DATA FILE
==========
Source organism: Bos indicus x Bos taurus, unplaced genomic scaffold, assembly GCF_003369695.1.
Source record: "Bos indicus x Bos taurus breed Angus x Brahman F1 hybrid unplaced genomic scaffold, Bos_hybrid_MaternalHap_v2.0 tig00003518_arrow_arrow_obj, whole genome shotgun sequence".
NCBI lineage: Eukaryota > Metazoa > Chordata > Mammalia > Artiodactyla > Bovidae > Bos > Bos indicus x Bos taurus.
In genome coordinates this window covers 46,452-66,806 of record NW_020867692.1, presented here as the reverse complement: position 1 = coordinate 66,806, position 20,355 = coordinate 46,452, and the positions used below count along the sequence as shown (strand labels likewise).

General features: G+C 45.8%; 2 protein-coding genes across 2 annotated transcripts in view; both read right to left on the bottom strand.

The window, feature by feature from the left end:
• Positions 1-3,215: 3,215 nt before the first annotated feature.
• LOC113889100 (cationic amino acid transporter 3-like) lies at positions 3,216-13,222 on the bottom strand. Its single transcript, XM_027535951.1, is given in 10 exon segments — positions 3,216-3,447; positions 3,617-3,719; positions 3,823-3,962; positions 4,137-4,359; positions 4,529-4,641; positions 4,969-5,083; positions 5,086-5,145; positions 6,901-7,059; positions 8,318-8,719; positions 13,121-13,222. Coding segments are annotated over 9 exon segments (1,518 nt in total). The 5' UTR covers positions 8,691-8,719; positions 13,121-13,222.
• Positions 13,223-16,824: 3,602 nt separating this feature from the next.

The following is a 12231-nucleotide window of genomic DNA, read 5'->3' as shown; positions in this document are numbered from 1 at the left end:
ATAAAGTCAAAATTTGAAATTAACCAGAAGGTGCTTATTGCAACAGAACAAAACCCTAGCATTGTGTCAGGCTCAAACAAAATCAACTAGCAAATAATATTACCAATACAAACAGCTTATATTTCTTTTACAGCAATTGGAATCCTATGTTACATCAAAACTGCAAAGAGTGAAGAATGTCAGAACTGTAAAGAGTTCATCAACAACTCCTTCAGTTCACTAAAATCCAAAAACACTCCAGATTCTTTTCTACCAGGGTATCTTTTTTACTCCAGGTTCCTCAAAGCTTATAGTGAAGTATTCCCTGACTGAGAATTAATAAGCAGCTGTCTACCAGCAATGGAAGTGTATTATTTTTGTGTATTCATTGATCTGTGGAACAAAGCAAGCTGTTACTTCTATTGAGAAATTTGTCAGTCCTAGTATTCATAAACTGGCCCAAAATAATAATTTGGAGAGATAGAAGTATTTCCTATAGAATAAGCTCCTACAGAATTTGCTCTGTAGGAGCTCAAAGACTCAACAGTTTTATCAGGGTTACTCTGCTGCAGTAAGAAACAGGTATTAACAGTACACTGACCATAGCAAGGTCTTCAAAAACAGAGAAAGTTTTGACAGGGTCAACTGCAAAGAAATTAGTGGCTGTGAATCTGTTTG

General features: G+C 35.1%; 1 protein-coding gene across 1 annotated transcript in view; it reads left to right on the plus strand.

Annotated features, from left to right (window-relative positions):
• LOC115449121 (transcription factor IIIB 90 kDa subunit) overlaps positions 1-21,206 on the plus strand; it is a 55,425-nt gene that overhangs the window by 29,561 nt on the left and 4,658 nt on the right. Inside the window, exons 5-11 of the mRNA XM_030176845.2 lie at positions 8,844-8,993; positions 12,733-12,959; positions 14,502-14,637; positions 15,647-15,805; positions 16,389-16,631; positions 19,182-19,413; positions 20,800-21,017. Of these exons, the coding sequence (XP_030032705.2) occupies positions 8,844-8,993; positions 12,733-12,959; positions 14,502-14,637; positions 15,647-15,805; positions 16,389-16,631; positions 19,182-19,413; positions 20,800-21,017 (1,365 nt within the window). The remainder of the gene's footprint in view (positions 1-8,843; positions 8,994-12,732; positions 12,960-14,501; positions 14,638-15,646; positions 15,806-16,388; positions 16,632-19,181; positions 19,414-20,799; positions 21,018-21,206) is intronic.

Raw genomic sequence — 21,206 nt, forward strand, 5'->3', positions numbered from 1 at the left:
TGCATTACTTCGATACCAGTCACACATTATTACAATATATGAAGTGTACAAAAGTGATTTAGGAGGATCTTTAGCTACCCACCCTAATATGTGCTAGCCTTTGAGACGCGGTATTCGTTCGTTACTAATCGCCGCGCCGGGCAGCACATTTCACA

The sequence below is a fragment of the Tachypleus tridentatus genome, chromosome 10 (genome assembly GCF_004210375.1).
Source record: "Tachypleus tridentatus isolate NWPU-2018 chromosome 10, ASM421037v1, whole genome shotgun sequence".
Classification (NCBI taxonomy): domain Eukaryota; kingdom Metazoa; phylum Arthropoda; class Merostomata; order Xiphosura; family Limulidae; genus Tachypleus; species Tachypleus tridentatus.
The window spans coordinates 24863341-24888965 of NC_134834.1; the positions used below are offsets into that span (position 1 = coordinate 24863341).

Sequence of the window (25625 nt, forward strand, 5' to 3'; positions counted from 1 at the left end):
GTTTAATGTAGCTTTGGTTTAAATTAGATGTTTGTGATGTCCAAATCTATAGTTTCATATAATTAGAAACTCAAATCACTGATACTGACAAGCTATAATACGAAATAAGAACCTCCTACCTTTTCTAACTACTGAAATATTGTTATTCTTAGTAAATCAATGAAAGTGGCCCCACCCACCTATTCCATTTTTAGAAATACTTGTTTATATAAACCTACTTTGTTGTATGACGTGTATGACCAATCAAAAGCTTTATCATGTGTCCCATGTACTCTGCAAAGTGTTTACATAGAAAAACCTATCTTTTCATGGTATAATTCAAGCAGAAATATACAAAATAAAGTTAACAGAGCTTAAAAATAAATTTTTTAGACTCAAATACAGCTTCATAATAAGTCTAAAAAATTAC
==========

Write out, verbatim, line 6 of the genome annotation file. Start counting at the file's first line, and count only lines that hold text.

The window, feature by feature from the left end: